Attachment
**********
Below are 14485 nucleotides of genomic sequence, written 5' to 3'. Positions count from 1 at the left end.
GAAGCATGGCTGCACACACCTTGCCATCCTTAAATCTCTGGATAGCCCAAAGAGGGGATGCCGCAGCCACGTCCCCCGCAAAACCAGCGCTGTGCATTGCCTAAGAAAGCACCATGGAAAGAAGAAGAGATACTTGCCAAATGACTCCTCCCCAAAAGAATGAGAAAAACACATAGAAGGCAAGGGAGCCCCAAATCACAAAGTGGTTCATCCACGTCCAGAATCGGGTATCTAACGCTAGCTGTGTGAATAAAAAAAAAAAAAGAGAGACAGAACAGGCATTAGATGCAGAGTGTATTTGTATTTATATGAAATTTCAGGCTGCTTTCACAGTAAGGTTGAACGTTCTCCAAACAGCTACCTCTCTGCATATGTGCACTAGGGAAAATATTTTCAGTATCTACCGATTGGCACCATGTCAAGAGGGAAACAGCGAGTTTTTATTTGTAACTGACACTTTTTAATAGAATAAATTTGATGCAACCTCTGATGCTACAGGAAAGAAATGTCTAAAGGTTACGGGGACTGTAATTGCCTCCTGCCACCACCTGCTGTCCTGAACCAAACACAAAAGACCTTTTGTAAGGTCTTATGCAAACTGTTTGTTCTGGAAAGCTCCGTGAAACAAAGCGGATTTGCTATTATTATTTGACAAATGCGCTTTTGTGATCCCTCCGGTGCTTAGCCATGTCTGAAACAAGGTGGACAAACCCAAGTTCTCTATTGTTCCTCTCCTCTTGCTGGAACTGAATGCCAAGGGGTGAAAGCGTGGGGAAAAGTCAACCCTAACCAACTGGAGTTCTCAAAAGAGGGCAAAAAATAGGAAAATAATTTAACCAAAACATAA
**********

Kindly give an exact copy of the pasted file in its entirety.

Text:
Below are 14485 nucleotides of genomic sequence, written 5' to 3'. Positions count from 1 at the left end.
GAAGCATGGCTGCACACACCTTGCCATCCTTAAATCTCTGGATAGCCCAAAGAGGGGATGCCGCAGCCACGTCCCCCGCAAAACCAGCGCTGTGCATTGCCTAAGAAAGCACCATGGAAAGAAGAAGAGATACTTGCCAAATGACTCCTCCCCAAAAGAATGAGAAAAACACATAGAAGGCAAGGGAGCCCCAAATCACAAAGTGGTTCATCCACGTCCAGAATCGGGTATCTAACGCTAGCTGTGTGAATAAAAAAAAAAAAAGAGAGACAGAACAGGCATTAGATGCAGAGTGTATTTGTATTTATATGAAATTTCAGGCTGCTTTCACAGTAAGGTTGAACGTTCTCCAAACAGCTACCTCTCTGCATATGTGCACTAGGGAAAATATTTTCAGTATCTACCGATTGGCACCATGTCAAGAGGGAAACAGCGAGTTTTTATTTGTAACTGACACTTTTTAATAGAATAAATTTGATGCAACCTCTGATGCTACAGGAAAGAAATGTCTAAAGGTTACGGGGACTGTAATTGCCTCCTGCCACCACCTGCTGTCCTGAACCAAACACAAAAGACCTTTTGTAAGGTCTTATGCAAACTGTTTGTTCTGGAAAGCTCCGTGAAACAAAGCGGATTTGCTATTATTATTTGACAAATGCGCTTTTGTGATCCCTCCGGTGCTTAGCCATGTCTGAAACAAGGTGGACAAACCCAAGTTCTCTATTGTTCCTCTCCTCTTGCTGGAACTGAATGCCAAGGGGTGAAAGCGTGGGGAAAAGTCAACCCTAACCAACTGGAGTTCTCAAAAGAGGGCAAAAAATAGGAAAATAATTTAACCAAAACATAA